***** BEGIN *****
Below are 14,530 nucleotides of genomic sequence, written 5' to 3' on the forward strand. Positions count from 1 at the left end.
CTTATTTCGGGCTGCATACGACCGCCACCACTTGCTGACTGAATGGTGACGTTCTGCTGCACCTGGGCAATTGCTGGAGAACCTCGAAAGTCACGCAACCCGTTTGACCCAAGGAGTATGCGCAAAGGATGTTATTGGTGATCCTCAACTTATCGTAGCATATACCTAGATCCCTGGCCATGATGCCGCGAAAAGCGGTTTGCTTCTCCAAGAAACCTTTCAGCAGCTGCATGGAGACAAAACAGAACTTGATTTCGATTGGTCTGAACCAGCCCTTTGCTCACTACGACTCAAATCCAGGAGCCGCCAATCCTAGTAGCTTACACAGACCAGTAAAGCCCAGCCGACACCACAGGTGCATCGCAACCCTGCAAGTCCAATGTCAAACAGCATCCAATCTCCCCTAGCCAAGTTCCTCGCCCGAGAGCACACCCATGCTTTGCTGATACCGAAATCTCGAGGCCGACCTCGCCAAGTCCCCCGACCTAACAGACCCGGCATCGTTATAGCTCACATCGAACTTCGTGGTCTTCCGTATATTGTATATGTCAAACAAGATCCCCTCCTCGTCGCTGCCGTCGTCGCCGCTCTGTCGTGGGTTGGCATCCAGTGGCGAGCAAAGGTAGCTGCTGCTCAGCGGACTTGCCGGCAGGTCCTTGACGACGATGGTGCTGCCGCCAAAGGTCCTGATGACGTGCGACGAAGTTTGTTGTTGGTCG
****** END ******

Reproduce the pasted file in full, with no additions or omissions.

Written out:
Below are 14,530 nucleotides of genomic sequence, written 5' to 3' on the forward strand. Positions count from 1 at the left end.
CTTATTTCGGGCTGCATACGACCGCCACCACTTGCTGACTGAATGGTGACGTTCTGCTGCACCTGGGCAATTGCTGGAGAACCTCGAAAGTCACGCAACCCGTTTGACCCAAGGAGTATGCGCAAAGGATGTTATTGGTGATCCTCAACTTATCGTAGCATATACCTAGATCCCTGGCCATGATGCCGCGAAAAGCGGTTTGCTTCTCCAAGAAACCTTTCAGCAGCTGCATGGAGACAAAACAGAACTTGATTTCGATTGGTCTGAACCAGCCCTTTGCTCACTACGACTCAAATCCAGGAGCCGCCAATCCTAGTAGCTTACACAGACCAGTAAAGCCCAGCCGACACCACAGGTGCATCGCAACCCTGCAAGTCCAATGTCAAACAGCATCCAATCTCCCCTAGCCAAGTTCCTCGCCCGAGAGCACACCCATGCTTTGCTGATACCGAAATCTCGAGGCCGACCTCGCCAAGTCCCCCGACCTAACAGACCCGGCATCGTTATAGCTCACATCGAACTTCGTGGTCTTCCGTATATTGTATATGTCAAACAAGATCCCCTCCTCGTCGCTGCCGTCGTCGCCGCTCTGTCGTGGGTTGGCATCCAGTGGCGAGCAAAGGTAGCTGCTGCTCAGCGGACTTGCCGGCAGGTCCTTGACGACGATGGTGCTGCCGCCAAAGGTCCTGATGACGTGCGACGAAGTTTGTTGTTGGTCG